My eyes went back to the “Help Wanted” sign just an Olympics broad jump leap away. I didn’t know anything about being a private detective. But maybe they wanted a receptionist. The sign didn’t say. I looked away, then remembered the article that had appeared on my refrigerator that morning, held in place by a magnet shaped like a goose wearing a bonnet. The headline read: “Lower standard of living for single mothers.”
It hadn’t taken a genius to figure out that my mother was hinting that I should either get a job or a husband, preferably the latter, from her point of view. Since my husband Dan’s death, Mom was always lecturing me about how I was becoming a statistic, leaving the warnings in the form of articles where I would be certain to see them: “Unemployed PhDs on the increase.” “Women still making less than men.” “Older women less likely to remarry.” “Children of single parent households have more emotional problems.” Etcetera. Sometimes I felt as though every journalist in the country was trying to meddle in my private affairs.
While I had been sitting there, a number of shoppers had stopped briefly in front of the small display window to the left of the detective agency entrance. Finally I got curious enough to go over and take a look. Hanging from the light brown wall was a single shelf about three feet long. On it was a stuffed bear wearing a beige raincoat and a miniature red plaid Sherlock Holmes cap. Attached to his right paw was a magnifying glass pointed in the general direction of a footprint cut out of black paper. Above the toy sleuth was a flier that read: “For the man or woman who has everything—give them the gift of vigilance. Special rates for gift certificate detection services.”
They had to be kidding, didn’t they?
Further down on the window was a sign that listed their services: “Accident investigation, recovery assistance, evidence gathering, domestic and other surveillance, missing persons, background reports, industrial investigation, investigative due diligence, child custody, photography, courier service, and private matters.” At the bottom it said: “Initial interview free.”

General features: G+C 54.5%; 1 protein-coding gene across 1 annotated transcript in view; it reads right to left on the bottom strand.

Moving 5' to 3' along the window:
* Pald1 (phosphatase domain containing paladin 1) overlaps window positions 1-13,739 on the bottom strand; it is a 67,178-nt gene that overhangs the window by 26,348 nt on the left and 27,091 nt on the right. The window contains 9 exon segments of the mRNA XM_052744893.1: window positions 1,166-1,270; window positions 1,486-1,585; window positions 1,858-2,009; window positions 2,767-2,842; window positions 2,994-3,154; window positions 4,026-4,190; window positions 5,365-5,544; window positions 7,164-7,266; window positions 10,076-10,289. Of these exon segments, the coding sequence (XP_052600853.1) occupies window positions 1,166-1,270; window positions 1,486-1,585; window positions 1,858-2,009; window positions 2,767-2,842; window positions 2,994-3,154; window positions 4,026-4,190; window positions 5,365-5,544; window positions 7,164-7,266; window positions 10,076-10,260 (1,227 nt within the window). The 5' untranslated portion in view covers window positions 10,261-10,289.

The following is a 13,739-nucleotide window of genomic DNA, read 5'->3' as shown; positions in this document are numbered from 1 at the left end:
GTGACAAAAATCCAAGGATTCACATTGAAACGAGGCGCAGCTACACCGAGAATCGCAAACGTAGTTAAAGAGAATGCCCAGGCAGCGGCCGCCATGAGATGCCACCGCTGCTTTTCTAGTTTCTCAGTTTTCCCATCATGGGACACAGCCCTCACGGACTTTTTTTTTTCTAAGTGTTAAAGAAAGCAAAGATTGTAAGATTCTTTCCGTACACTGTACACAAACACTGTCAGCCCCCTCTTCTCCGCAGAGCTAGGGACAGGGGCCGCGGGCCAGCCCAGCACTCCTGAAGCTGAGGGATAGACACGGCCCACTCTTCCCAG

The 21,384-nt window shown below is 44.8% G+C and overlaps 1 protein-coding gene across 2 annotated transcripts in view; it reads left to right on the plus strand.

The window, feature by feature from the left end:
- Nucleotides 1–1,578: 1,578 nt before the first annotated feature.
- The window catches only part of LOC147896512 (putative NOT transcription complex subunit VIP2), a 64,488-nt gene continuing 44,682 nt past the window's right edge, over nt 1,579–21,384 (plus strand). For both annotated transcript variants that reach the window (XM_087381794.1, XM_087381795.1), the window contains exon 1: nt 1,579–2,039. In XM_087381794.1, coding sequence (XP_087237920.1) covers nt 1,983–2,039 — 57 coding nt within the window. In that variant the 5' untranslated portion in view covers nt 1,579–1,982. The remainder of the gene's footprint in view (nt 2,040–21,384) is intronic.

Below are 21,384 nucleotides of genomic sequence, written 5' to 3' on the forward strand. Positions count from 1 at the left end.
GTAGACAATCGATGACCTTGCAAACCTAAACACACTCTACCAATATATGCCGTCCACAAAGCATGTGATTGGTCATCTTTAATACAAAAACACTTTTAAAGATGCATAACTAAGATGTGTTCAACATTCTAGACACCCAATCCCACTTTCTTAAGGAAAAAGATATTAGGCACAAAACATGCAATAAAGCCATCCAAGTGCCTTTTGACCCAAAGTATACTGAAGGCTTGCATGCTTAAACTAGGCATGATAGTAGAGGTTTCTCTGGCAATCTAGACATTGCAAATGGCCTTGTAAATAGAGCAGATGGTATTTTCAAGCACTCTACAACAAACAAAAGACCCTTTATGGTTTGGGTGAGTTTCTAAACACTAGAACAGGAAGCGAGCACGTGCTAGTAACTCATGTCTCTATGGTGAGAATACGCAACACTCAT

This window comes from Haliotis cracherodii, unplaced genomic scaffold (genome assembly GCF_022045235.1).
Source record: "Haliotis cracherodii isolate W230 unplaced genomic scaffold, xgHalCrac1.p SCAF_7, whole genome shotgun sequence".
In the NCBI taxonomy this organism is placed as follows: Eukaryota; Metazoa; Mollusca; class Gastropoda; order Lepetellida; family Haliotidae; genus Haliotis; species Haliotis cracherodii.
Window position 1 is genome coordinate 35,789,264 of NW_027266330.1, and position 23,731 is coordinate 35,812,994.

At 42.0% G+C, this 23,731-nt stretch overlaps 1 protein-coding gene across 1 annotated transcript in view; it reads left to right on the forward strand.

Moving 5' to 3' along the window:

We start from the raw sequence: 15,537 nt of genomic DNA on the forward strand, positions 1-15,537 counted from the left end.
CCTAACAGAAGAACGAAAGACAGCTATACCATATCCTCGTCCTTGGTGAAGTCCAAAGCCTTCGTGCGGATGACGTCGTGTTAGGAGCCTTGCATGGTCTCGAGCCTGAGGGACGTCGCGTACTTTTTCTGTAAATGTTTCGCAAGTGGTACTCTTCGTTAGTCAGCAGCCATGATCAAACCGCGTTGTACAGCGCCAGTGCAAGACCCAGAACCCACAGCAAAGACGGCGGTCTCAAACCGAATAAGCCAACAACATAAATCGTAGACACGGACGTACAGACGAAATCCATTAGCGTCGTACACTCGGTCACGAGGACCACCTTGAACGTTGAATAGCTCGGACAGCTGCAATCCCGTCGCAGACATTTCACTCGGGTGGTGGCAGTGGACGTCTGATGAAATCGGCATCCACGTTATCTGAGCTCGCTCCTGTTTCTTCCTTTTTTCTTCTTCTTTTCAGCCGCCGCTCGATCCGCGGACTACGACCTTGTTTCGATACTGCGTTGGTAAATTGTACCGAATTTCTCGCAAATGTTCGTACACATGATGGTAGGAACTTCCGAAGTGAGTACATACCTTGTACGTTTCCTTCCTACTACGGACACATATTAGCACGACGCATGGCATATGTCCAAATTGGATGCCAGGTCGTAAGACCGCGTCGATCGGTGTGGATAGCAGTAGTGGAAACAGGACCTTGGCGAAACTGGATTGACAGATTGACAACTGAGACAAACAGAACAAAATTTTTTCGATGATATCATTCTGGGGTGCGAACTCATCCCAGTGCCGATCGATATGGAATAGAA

I found myself shaking my head. “No way. No way.” Had I said that out loud?
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Why is your featured book a must-read?
If you’ve ever wanted to change careers and do something with a touch of glamor, then you know why the unemployed single mother in Survival Can Be Deadly was excited about becoming a P.I., even though it was with a discount detective agency located in an urban mall. This lighthearted mystery with its combination of humor and action is grounded in the reality of a working mother’s world while taking readers on a fast-paced journey to a survivalist camp on a remote island. It’s a story you can sit back and relax with, knowing that even when things go sideways, they will right themselves in the end. Enjoy a front row seat as a newly minted investigator solves not one, but two missing person’s cases.
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In a world filled with uncertainty and too little chocolate, Charlotte Stuart has a passion for writing lighthearted mysteries with a pinch of adventure and a dollop of humor. Her first Discount Detective mystery, Survival Can Be Deadly, was a Foreward INDIES finalist. Number 2 in the series, Campaigning Can Be Deadly, will be available September 29. Why me? Chimeras, Conundrums and Dead Goldfish made the semi-finals for the Chanticleer Murder and Mayhem contest. A former management consultant who also spent time commercial salmon fishing in Alaska, Charlotte has a PhD in communications and is the VP of the Puget Sound Sisters in Crime. www.charlottestuart.com